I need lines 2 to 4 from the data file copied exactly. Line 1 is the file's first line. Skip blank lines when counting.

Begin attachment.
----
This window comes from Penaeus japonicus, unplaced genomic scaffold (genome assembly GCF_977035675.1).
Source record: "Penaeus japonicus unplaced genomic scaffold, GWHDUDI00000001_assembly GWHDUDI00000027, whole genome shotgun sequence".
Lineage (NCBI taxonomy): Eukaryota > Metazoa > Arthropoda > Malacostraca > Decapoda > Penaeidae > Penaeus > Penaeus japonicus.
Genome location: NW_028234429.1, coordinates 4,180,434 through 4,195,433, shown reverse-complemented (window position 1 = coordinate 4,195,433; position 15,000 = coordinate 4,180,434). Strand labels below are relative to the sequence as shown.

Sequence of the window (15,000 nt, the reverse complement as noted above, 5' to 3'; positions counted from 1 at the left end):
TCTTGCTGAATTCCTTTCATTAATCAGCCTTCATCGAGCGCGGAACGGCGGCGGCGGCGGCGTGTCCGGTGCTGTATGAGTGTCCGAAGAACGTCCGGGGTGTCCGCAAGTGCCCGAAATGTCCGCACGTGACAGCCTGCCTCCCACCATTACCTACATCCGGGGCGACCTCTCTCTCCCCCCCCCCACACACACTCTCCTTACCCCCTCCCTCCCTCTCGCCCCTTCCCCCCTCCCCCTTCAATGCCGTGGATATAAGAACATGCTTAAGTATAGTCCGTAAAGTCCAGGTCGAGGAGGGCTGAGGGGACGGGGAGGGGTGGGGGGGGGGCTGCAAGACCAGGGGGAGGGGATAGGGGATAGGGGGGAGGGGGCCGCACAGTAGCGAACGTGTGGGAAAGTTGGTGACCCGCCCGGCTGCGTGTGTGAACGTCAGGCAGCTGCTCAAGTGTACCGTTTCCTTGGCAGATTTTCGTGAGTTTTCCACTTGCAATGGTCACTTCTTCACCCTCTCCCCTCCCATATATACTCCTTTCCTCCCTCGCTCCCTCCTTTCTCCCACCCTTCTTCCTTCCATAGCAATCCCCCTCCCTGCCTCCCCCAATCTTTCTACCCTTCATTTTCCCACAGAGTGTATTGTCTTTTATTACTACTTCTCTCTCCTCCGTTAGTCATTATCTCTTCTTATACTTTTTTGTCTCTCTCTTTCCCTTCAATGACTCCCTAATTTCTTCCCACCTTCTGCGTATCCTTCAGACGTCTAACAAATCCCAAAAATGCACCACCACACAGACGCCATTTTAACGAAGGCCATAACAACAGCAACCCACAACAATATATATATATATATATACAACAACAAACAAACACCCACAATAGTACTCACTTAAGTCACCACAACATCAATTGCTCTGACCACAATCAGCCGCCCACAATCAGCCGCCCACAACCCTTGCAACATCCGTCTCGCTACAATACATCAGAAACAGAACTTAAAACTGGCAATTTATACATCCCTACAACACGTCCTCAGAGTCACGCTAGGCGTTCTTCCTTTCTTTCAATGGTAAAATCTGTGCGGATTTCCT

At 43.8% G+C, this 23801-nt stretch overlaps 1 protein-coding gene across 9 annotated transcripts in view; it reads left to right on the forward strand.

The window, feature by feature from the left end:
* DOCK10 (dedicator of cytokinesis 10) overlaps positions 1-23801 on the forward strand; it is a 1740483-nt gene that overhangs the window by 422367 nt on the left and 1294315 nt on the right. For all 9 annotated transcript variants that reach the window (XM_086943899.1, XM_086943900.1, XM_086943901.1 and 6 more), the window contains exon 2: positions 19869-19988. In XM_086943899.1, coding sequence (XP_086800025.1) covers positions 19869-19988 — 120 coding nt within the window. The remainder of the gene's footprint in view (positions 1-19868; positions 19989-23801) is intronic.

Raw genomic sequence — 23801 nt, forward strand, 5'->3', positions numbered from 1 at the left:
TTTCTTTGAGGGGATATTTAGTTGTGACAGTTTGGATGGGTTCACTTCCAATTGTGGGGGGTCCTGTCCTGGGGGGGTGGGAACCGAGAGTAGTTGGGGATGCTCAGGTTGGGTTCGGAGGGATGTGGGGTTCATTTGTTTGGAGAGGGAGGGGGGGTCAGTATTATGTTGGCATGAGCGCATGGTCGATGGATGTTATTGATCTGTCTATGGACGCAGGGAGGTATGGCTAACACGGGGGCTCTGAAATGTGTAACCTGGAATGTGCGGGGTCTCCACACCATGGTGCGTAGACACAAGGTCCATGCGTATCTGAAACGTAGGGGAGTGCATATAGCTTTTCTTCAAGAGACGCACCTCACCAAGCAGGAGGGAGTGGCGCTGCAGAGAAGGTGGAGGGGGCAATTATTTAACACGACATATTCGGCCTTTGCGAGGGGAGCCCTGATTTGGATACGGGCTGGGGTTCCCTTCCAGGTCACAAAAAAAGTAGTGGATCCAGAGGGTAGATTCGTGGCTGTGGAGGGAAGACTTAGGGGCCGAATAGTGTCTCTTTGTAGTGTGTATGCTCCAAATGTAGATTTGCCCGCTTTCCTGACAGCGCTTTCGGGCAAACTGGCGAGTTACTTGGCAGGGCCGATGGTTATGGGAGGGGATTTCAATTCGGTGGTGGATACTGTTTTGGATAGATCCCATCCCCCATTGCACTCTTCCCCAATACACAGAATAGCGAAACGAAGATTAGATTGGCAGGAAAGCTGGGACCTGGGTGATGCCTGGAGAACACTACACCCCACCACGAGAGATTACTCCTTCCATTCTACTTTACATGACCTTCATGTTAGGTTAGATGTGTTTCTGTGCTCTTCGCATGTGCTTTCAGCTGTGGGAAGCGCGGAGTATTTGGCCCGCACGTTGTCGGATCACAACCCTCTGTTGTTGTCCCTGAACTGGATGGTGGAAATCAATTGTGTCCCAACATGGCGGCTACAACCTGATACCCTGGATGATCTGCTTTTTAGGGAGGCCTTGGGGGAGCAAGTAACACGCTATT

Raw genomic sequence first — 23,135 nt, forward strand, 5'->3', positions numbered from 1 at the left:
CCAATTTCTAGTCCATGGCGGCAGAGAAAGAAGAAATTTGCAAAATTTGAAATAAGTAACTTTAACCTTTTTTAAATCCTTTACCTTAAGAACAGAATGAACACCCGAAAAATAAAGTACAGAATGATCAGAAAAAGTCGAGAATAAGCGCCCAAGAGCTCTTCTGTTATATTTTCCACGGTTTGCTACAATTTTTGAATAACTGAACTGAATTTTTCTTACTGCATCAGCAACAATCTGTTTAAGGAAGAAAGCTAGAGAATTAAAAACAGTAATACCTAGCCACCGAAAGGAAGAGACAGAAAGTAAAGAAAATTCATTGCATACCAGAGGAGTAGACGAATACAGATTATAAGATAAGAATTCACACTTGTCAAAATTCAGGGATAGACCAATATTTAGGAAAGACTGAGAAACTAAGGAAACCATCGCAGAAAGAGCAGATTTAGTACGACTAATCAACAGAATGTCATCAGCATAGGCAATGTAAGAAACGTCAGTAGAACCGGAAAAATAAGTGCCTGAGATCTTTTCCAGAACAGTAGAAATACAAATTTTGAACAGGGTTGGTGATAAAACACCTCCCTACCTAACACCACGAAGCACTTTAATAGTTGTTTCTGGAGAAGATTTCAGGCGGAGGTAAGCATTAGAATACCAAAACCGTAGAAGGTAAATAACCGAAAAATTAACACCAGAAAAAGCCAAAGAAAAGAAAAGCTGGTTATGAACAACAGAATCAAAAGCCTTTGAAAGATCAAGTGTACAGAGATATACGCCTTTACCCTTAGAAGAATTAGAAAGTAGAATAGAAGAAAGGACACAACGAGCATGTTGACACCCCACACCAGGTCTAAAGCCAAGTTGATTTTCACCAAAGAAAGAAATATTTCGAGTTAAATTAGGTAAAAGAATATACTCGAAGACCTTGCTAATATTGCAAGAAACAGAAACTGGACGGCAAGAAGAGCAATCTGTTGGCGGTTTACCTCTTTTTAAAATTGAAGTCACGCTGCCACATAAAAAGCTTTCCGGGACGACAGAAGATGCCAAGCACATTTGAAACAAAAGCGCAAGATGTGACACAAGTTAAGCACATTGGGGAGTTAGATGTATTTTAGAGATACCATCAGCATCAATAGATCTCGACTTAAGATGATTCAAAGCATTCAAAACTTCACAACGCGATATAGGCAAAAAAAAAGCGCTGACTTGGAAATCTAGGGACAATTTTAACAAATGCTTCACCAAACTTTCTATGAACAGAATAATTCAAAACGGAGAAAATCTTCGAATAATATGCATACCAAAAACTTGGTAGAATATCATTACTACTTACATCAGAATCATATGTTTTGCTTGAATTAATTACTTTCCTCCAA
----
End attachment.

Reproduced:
Source record: "Penaeus japonicus unplaced genomic scaffold, GWHDUDI00000001_assembly GWHDUDI00000027, whole genome shotgun sequence".
Lineage (NCBI taxonomy): Eukaryota > Metazoa > Arthropoda > Malacostraca > Decapoda > Penaeidae > Penaeus > Penaeus japonicus.
Genome location: NW_028234429.1, coordinates 4,180,434 through 4,195,433, shown reverse-complemented (window position 1 = coordinate 4,195,433; position 15,000 = coordinate 4,180,434). Strand labels below are relative to the sequence as shown.